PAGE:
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For example when you execute

c:\> notepad

then a new notepad window opens. How can I create a custom shortcut for my application?

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up vote 10 down vote accepted

Executing notepad isn't a shortcut, it's just launching an executable by name.

To find this executable, the prompt makes use of the following two environment variables:

  • Path, which by default contains the folder where notepad.exe is (usually %windir%\system32\notepad.exe)
  • PATHEXT, which by default contains .EXE (and more common executable file extensions)

To see the content of those variables, you can execute echo %Path% or echo %PATHEXT%, or press the Windows+Pause key combination, then go to Advanced system settings and choose Environment variables. You can also change their value this way.

To create a shortcut for an executable that you can use in the prompt, you could for instance:

  1. create a shortcut to your application (using the normal "create shortcut" context menu entry,
  2. add .lnk in your PATHEXT variable,
  3. and add the folder containing your shortcut in your Path variable (or move the shortcut in a standard location, such as C:\Windows\System32)
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Thx, it work for me. This is good article about that… – Mariusz May 21 '14 at 12:29

Most applications have an executable named as C:\Program Files\<appname>\<something>.exe. This isn't in the standard system path. This is because nothing happens if you type in f.e. firefox.

Your possibilities to fix that:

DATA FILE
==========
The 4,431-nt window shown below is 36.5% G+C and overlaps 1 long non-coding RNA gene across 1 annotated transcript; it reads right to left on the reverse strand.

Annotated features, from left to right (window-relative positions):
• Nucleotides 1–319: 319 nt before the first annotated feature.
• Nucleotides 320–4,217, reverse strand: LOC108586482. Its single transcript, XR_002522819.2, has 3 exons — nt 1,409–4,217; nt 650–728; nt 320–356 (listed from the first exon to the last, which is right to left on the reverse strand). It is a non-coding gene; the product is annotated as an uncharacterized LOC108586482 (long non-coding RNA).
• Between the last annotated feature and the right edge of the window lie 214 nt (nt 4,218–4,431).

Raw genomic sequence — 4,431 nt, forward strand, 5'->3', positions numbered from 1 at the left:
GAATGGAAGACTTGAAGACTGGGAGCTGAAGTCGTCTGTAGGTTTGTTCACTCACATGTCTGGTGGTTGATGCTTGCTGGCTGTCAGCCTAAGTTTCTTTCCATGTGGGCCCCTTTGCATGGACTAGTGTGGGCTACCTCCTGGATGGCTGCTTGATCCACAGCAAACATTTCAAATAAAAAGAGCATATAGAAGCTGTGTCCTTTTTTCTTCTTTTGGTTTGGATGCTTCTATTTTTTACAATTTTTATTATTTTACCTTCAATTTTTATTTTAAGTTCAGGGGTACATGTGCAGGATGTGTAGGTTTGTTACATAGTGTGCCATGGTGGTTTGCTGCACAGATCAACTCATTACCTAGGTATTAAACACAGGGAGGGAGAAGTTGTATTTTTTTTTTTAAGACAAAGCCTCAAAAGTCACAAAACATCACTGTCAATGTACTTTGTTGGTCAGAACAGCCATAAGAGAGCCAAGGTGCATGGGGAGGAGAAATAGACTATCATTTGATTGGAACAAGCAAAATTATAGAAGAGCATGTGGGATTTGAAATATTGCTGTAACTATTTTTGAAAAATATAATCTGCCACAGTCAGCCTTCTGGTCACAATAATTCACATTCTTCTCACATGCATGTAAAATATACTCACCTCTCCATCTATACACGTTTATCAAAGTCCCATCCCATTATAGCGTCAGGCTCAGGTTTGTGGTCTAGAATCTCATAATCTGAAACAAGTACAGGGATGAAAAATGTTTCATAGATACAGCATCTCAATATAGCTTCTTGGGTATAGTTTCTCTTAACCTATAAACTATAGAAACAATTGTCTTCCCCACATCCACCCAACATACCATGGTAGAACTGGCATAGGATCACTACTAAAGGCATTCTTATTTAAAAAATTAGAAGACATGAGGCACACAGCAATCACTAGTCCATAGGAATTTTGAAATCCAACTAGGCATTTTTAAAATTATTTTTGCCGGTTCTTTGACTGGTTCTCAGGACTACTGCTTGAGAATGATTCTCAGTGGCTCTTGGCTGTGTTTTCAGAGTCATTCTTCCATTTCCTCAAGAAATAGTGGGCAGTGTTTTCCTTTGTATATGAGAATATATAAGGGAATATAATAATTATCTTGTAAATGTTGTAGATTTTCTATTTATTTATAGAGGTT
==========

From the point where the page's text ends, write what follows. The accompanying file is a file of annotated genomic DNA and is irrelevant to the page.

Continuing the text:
• extend your PATH with the needed directory. It isn't really good solution, because it extends the system path only for a single executable to be made reachable.
  • you create wrapper, for example in C:\Mariusz\bin\firefox.bat, which stands only from this (example):

    C:\Program Files (x86)\Firefox\Firefox.exe

Of course you can have in this C:\Mariusz\bin directory as many batch wrappers as you wish.

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One simple way, is to simply put the application in %systemroot% This is how Windows commands generally work for example. Ping.exe is in the %systemroot%\System32 and SysWOW64 or c:\Windows\System32 and C:\Windows\SysWOW64 directory so that when you can ping or ping.exe you can ping remote servers or hosts.

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I can't put there my application. I tried with shortcut but doesn't work – Mariusz May 21 '14 at 11:45
@Mariusz - Please provide more information then simply "I can't" what specific errors messages do you get? – Ramhound May 21 '14 at 12:04
Putting something in the system root folder would work (because this folder is included in the PATH environment variable) but it isn't a sensible solution - you don't want to clog up your \Windows folders with non-OS files. – CJM May 21 '14 at 12:13
@Ramhound it to big application, it isn't one exe file but about 600 files and folders – Mariusz May 21 '14 at 12:32
@CJM you are correct, one small file here or there is not an issue. However with the comment here from Mariusz... You don't want a full blown package there, ever. – AthomSfere May 21 '14 at 13:43

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